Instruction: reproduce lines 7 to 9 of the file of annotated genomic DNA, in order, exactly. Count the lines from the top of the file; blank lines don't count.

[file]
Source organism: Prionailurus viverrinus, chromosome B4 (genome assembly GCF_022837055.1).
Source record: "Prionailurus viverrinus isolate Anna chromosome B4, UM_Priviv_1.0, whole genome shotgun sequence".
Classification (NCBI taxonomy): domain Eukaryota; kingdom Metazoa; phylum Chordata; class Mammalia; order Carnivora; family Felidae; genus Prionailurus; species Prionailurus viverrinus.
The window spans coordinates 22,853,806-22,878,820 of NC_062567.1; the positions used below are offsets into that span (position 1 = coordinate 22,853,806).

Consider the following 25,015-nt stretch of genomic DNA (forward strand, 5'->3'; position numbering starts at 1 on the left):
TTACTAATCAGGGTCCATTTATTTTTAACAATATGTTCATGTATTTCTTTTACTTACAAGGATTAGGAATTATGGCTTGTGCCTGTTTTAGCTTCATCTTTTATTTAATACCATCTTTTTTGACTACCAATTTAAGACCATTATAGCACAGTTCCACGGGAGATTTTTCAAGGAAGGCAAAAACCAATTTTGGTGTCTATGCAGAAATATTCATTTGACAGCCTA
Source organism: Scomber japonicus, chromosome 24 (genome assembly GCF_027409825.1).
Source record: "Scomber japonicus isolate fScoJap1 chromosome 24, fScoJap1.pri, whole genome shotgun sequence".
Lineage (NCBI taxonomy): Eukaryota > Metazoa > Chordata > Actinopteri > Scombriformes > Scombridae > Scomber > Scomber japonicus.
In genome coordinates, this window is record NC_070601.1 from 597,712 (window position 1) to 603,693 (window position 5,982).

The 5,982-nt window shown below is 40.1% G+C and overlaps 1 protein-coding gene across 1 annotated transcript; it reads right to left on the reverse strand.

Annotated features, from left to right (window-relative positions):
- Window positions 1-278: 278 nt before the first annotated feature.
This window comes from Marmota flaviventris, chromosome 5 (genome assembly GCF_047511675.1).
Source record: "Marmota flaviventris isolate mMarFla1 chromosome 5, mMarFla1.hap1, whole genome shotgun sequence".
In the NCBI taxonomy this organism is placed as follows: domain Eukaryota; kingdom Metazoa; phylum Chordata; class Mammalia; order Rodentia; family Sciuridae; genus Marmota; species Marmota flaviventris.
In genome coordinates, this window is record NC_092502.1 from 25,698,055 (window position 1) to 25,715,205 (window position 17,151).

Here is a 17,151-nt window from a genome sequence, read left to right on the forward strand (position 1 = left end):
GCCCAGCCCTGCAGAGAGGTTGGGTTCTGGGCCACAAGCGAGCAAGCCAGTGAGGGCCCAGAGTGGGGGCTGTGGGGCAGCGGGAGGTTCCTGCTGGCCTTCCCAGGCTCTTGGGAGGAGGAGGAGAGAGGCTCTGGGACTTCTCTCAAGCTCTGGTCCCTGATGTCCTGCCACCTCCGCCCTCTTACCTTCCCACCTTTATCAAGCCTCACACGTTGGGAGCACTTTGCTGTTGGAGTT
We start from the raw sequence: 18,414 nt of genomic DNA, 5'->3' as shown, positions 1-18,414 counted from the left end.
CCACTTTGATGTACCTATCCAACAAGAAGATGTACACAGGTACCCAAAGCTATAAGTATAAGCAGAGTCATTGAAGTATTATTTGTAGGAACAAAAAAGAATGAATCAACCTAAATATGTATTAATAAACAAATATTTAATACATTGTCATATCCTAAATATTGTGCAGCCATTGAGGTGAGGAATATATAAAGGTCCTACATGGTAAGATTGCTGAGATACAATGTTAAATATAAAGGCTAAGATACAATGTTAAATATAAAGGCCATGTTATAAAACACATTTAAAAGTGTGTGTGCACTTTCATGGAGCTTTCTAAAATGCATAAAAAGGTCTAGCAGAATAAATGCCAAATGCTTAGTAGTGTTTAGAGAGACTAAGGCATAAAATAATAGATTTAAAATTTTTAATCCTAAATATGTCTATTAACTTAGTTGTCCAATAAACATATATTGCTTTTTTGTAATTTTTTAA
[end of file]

Source organism: Scomber japonicus, chromosome 24 (genome assembly GCF_027409825.1).
Source record: "Scomber japonicus isolate fScoJap1 chromosome 24, fScoJap1.pri, whole genome shotgun sequence".
Lineage (NCBI taxonomy): Eukaryota > Metazoa > Chordata > Actinopteri > Scombriformes > Scombridae > Scomber > Scomber japonicus.